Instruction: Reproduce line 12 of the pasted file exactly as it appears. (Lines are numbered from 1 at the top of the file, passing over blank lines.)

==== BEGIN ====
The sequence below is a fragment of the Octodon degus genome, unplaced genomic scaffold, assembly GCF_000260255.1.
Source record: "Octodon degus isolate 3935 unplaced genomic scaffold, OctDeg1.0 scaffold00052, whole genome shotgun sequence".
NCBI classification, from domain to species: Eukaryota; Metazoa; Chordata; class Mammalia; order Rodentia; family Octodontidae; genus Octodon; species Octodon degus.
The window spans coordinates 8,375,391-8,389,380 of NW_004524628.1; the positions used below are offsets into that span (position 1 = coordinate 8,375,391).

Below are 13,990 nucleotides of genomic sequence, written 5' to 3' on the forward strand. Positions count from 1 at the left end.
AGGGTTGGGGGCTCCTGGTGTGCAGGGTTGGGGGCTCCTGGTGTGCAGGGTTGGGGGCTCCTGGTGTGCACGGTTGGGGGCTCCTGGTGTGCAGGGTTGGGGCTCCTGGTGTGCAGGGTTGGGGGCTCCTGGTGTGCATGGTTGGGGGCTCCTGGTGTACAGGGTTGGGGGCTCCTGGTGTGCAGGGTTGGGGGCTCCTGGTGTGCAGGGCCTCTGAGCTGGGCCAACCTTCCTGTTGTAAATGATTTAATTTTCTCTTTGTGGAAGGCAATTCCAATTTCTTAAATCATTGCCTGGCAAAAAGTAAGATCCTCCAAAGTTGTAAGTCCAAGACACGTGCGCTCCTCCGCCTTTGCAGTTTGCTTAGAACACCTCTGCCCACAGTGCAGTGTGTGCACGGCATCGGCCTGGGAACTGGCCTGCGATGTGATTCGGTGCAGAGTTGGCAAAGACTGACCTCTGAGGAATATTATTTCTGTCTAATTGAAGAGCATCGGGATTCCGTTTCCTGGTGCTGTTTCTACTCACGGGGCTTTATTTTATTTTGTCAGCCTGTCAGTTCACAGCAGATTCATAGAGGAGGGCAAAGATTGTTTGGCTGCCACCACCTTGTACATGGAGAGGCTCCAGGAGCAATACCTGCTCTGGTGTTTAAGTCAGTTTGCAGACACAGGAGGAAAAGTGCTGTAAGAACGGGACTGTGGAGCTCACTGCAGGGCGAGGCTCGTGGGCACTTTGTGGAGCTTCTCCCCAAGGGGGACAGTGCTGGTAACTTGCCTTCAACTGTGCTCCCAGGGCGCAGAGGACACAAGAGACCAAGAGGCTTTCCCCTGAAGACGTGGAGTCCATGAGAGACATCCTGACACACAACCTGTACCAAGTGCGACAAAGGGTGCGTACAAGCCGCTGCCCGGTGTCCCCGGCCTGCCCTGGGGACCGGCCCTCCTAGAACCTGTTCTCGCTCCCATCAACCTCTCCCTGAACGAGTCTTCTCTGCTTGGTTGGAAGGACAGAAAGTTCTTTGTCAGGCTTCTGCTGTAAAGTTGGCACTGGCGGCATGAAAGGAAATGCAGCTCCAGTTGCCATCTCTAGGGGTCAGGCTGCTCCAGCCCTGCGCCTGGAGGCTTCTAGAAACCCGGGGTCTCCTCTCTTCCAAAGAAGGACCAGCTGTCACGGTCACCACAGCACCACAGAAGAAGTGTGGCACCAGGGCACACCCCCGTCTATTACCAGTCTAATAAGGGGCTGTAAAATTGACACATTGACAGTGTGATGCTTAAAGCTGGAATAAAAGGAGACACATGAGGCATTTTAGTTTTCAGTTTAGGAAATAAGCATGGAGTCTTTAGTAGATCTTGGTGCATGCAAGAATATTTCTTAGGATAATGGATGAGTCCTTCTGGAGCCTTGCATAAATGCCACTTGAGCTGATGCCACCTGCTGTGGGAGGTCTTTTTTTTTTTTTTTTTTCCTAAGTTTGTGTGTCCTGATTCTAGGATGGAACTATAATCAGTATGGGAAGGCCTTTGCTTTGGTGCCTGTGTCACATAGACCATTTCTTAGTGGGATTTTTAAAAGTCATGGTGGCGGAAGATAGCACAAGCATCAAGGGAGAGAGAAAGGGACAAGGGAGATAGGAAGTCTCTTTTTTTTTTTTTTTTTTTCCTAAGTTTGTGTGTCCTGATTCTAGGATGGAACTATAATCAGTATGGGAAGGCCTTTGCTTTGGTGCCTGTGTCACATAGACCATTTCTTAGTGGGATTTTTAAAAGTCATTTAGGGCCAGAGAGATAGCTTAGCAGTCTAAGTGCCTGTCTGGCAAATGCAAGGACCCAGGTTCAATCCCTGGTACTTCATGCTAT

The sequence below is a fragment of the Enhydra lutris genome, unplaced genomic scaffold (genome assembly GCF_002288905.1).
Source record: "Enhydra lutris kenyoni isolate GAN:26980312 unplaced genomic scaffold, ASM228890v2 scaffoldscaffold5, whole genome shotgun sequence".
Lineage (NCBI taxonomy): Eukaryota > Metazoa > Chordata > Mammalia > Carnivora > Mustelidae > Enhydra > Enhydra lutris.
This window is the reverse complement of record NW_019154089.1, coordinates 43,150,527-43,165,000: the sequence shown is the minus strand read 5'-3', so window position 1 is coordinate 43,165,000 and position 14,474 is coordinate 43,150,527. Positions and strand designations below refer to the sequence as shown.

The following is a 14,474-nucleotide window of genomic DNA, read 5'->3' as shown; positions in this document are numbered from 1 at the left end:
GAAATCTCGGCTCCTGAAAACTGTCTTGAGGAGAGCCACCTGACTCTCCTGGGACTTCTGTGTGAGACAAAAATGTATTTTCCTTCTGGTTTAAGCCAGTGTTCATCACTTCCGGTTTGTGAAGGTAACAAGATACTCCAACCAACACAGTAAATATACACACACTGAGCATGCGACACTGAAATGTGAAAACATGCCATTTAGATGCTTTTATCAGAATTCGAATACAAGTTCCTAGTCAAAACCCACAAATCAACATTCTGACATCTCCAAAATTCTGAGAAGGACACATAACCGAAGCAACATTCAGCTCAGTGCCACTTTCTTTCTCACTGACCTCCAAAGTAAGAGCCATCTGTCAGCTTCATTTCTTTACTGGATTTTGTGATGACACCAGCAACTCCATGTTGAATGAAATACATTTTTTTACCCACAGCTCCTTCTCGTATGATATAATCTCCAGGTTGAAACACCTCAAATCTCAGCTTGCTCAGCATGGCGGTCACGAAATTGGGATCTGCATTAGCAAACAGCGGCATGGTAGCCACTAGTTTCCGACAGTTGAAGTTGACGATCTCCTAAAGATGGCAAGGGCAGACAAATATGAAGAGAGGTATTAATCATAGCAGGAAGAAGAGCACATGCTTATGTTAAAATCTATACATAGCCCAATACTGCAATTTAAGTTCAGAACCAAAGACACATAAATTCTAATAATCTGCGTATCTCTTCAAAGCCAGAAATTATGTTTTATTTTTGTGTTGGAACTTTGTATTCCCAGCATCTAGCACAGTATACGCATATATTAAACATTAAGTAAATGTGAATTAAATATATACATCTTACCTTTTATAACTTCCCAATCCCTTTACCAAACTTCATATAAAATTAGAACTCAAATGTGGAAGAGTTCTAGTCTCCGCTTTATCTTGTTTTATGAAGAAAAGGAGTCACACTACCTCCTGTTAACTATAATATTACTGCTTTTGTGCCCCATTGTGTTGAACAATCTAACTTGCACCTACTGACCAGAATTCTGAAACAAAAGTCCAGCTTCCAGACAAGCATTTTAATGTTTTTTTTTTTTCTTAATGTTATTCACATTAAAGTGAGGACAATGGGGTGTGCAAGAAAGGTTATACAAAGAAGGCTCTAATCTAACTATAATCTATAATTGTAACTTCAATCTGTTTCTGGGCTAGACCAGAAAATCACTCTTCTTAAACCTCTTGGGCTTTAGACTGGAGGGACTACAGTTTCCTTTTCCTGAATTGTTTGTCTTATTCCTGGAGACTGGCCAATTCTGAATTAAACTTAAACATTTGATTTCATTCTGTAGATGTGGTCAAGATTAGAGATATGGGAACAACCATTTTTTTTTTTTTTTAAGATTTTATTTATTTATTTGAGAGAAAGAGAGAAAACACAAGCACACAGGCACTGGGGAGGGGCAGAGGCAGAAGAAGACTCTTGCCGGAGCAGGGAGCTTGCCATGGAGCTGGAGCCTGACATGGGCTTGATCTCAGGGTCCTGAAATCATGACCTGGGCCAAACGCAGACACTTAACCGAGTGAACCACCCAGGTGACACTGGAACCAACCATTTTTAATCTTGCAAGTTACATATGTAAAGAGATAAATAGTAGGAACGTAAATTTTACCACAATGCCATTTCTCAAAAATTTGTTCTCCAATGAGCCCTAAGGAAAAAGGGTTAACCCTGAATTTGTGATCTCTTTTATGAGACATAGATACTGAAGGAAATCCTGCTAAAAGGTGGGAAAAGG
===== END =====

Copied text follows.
GAAATCTCGGCTCCTGAAAACTGTCTTGAGGAGAGCCACCTGACTCTCCTGGGACTTCTGTGTGAGACAAAAATGTATTTTCCTTCTGGTTTAAGCCAGTGTTCATCACTTCCGGTTTGTGAAGGTAACAAGATACTCCAACCAACACAGTAAATATACACACACTGAGCATGCGACACTGAAATGTGAAAACATGCCATTTAGATGCTTTTATCAGAATTCGAATACAAGTTCCTAGTCAAAACCCACAAATCAACATTCTGACATCTCCAAAATTCTGAGAAGGACACATAACCGAAGCAACATTCAGCTCAGTGCCACTTTCTTTCTCACTGACCTCCAAAGTAAGAGCCATCTGTCAGCTTCATTTCTTTACTGGATTTTGTGATGACACCAGCAACTCCATGTTGAATGAAATACATTTTTTTACCCACAGCTCCTTCTCGTATGATATAATCTCCAGGTTGAAACACCTCAAATCTCAGCTTGCTCAGCATGGCGGTCACGAAATTGGGATCTGCATTAGCAAACAGCGGCATGGTAGCCACTAGTTTCCGACAGTTGAAGTTGACGATCTCCTAAAGATGGCAAGGGCAGACAAATATGAAGAGAGGTATTAATCATAGCAGGAAGAAGAGCACATGCTTATGTTAAAATCTATACATAGCCCAATACTGCAATTTAAGTTCAGAACCAAAGACACATAAATTCTAATAATCTGCGTATCTCTTCAAAGCCAGAAATTATGTTTTATTTTTGTGTTGGAACTTTGTATTCCCAGCATCTAGCACAGTATACGCATATATTAAACATTAAGTAAATGTGAATTAAATATATACATCTTACCTTTTATAACTTCCCAATCCCTTTACCAAACTTCATATAAAATTAGAACTCAAATGTGGAAGAGTTCTAGTCTCCGCTTTATCTTGTTTTATGAAGAAAAGGAGTCACACTACCTCCTGTTAACTATAATATTACTGCTTTTGTGCCCCATTGTGTTGAACAATCTAACTTGCACCTACTGACCAGAATTCTGAAACAAAAGTCCAGCTTCCAGACAAGCATTTTAATGTTTTTTTTTTTTCTTAATGTTATTCACATTAAAGTGAGGACAATGGGGTGTGCAAGAAAGGTTATACAAAGAAGGCTCTAATCTAACTATAATCTATAATTGTAACTTCAATCTGTTTCTGGGCTAGACCAGAAAATCACTCTTCTTAAACCTCTTGGGCTTTAGACTGGAGGGACTACAGTTTCCTTTTCCTGAATTGTTTGTCTTATTCCTGGAGACTGGCCAATTCTGAATTAAACTTAAACATTTGATTTCATTCTGTAGATGTGGTCAAGATTAGAGATATGGGAACAACCATTTTTTTTTTTTTTTAAGATTTTATTTATTTATTTGAGAGAAAGAGAGAAAACACAAGCACACAGGCACTGGGGAGGGGCAGAGGCAGAAGAAGACTCTTGCCGGAGCAGGGAGCTTGCCATGGAGCTGGAGCCTGACATGGGCTTGATCTCAGGGTCCTGAAATCATGACCTGGGCCAAACGCAGACACTTAACCGAGTGAACCACCCAGGTGACACTGGAACCAACCATTTTTAATCTTGCAAGTTACATATGTAAAGAGATAAATAGTAGGAACGTAAATTTTACCACAATGCCATTTCTCAAAAATTTGTTCTCCAATGAGCCCTAAGGAAAAAGGGTTAACCCTGAATTTGTGATCTCTTTTATGAGACATAGATACTGAAGGAAATCCTGCTAAAAGGTGGGAAAAGG